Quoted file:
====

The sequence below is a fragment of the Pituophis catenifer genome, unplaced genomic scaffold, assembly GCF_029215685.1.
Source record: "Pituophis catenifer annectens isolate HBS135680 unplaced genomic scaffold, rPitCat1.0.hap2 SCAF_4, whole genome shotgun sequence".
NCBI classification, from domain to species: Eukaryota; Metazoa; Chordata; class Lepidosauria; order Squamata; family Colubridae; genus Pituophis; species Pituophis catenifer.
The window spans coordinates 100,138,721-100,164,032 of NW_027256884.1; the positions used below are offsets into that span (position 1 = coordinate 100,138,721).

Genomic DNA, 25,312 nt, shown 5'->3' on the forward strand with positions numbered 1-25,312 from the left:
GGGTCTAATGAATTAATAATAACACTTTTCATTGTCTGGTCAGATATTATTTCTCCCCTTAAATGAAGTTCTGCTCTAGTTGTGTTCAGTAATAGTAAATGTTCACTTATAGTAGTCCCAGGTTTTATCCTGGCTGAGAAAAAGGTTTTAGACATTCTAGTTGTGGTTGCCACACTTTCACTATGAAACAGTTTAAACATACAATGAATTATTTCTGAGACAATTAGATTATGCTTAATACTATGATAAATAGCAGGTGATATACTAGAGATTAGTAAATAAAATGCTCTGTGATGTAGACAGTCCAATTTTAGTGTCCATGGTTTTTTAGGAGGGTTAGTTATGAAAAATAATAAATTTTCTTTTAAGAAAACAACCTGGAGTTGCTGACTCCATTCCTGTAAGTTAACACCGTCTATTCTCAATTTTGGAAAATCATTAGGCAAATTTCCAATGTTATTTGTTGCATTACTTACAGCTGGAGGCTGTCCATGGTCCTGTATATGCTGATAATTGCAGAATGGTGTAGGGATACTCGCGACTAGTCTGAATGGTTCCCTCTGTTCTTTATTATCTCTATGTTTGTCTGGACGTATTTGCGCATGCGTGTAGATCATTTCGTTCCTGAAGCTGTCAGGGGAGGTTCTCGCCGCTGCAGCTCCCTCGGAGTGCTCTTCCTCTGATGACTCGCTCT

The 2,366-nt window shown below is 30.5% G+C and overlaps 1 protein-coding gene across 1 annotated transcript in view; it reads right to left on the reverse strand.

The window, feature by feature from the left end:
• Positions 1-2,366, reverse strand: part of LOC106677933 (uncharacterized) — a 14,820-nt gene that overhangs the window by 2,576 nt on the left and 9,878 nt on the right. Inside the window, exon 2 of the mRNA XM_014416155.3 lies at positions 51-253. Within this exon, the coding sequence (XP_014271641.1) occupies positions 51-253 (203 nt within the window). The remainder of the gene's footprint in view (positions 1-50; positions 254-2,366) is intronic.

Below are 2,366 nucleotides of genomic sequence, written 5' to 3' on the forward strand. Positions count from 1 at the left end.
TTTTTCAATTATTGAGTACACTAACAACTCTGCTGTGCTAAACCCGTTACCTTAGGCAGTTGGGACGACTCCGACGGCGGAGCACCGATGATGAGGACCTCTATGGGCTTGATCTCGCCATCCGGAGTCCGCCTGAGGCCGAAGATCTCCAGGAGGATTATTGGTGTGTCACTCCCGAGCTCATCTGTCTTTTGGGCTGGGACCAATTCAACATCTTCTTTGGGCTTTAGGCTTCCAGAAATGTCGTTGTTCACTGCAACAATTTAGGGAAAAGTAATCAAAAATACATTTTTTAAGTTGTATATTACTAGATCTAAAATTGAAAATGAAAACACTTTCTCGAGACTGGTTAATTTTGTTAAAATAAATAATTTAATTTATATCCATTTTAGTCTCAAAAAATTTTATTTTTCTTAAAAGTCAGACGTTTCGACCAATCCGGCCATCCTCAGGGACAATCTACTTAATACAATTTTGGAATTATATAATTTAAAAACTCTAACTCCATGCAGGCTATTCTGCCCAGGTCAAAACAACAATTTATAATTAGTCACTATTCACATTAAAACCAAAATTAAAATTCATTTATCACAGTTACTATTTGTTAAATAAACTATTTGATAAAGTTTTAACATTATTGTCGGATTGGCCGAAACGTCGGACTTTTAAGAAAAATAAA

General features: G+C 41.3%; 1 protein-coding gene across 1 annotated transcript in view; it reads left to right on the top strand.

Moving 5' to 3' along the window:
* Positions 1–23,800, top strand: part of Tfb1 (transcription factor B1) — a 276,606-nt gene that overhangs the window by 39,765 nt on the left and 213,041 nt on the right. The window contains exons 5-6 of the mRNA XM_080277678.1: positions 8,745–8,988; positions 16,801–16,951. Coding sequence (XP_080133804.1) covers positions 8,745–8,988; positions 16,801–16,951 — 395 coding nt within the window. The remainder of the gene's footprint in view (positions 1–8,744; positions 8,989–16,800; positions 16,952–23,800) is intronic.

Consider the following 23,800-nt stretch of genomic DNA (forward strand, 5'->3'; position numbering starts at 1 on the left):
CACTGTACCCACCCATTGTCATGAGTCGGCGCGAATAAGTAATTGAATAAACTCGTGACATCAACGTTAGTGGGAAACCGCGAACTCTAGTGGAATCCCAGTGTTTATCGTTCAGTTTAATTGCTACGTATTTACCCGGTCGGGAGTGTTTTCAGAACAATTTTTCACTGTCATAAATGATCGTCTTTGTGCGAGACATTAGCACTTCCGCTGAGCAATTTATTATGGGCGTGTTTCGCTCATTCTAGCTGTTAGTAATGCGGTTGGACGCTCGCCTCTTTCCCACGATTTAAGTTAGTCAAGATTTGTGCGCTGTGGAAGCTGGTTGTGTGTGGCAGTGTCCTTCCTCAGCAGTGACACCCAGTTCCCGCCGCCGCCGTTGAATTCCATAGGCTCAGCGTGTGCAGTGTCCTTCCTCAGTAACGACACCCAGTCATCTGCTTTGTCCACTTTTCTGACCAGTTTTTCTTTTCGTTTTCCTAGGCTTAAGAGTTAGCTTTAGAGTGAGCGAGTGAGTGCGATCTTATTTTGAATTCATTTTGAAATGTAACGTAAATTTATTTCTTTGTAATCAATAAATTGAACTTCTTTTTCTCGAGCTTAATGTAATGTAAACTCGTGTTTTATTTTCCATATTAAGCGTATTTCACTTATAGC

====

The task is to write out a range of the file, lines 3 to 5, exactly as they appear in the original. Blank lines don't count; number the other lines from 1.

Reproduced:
NCBI classification, from domain to species: Eukaryota; Metazoa; Chordata; class Lepidosauria; order Squamata; family Colubridae; genus Pituophis; species Pituophis catenifer.
The window spans coordinates 100,138,721-100,164,032 of NW_027256884.1; the positions used below are offsets into that span (position 1 = coordinate 100,138,721).

Genomic DNA, 25,312 nt, shown 5'->3' on the forward strand with positions numbered 1-25,312 from the left: